Issue for Congress: “Too Big to Fail” Banking
Former Citigroup CEO Sandy Weill made a startling statement at the end of July that most Americans probably missed. He argued that banks taking deposits should be separated from their investment banking arms. His statement is particularly notable because he not only put together Citigroup, one of the largest banks in the world, but he was also a leading voice for repealing the Glass-Steagall Act, a law prohibiting the co-ownership of deposit banks with investment banks.
Weill’s statement to CNBC is as follows: “What we should probably do is go and split up investment banking from banking. Have banks be deposit takers, have banks make commercial loans and real estate loans. And have banks do something that is not going to risk the taxpayer dollars, that’s not going to be too big to fail.”
The Glass-Steagall Act was also known as the Banking Act of 1933. This law followed the Wall Street crash of 1929, a crash that was blamed in large part on banks lending to stock market “speculators” and to banks underwriting likely worthless securities sold to bank depositors. The law greatly limited bank speculation by curbing many commercial bank securities activities and severing the affiliations between commercial banks and securities firms. (Wikipedia is a great source for historical information on the Glass-Steagall Act: http://en.wikipedia.org/wiki/Glass%E2%80%93Steagall_Act.)
This same law also established the Federal Deposit Insurance Corporation (FDIC) and created a bank insurance program to ensure depositors would be able to get back at least some of their money if their bank failed. This new law came as a result of the relatively sudden collapse of many Wisconsin and national banks at the same time as the Wall Street crash. This event made a lasting impact on many Americans. My father often told me about when the local Sheboygan County bank collapsed, thereby leaving his parents essentially penniless at the start of the Great Depression.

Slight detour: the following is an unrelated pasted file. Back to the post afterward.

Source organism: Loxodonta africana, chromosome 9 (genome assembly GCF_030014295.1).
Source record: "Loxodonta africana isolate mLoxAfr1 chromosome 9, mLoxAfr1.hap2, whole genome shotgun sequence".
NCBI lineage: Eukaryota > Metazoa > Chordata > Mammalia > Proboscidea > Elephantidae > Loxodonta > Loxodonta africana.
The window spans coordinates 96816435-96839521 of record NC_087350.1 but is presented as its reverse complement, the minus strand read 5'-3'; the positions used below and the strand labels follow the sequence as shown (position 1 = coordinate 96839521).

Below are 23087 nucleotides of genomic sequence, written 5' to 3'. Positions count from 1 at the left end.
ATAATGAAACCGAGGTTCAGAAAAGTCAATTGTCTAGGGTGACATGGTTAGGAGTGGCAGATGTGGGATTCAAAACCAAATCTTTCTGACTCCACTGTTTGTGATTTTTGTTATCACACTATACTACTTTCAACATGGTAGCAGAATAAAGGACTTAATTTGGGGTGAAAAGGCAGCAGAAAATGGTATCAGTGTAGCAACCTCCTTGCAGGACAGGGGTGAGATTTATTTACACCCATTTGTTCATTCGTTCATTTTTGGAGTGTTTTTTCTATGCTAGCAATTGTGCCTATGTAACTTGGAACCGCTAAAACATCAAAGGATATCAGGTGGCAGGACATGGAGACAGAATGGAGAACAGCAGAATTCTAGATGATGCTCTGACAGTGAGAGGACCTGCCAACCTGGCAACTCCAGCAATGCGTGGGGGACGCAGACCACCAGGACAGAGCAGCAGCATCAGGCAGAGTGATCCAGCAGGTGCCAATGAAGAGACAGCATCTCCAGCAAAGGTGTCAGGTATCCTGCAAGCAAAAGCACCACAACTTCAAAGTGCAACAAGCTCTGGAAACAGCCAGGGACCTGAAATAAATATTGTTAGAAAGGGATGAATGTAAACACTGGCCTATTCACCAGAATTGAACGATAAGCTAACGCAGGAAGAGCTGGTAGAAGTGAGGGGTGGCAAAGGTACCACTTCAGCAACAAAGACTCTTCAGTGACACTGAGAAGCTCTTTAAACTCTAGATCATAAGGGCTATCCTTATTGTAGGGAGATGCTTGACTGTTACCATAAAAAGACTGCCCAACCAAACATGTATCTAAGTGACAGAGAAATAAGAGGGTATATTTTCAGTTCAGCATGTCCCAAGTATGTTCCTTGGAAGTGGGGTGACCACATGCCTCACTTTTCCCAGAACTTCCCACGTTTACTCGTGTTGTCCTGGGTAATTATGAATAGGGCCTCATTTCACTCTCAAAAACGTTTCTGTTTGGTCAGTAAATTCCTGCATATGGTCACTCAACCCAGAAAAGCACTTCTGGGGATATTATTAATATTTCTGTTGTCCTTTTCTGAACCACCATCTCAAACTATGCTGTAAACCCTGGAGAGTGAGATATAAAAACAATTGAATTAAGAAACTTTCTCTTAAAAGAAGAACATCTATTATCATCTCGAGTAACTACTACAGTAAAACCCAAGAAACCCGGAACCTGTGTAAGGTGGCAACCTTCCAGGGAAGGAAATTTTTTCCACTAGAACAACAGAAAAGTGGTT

The Glass-Steagall Act’s prohibitions were steadily eroded over time because of concerns that regulation was harming the international competitiveness of American banks. In response, President Bill Clinton and key Republican leaders of Congress successfully repealed Glass-Steagall in November 1999. Beginning in 2000, bank holding companies then became “financial holding companies” and broadly expanded into securities and insurance.
Fast forwarding to today, many observers, including former Citigroup CEO Weill, argue banks likely should not have been allowed to get into investment banking, citing the catastrophic banking failure our country faced in the fall of 2008. As most everyone knows, this led to a multi-billion taxpayer-funded bailout of the nation’s largest banks, and this could happen again. An unfortunate reminder of this potential came this summer when JP Morgan CEO Jamie Dimon said his bank had lost $5.8 billion from inadequately monitored overseas speculative trading.
A sharply divided Congress is not likely to consider re-creating the barrier that once stood between deposit and investment banking, but it seems quite clear that the taxpayer is still on the hook if “too big to fail” banks get back into financial trouble. What should be done, if anything? Perhaps this is an issue you might want to discuss with your local candidate for Congress.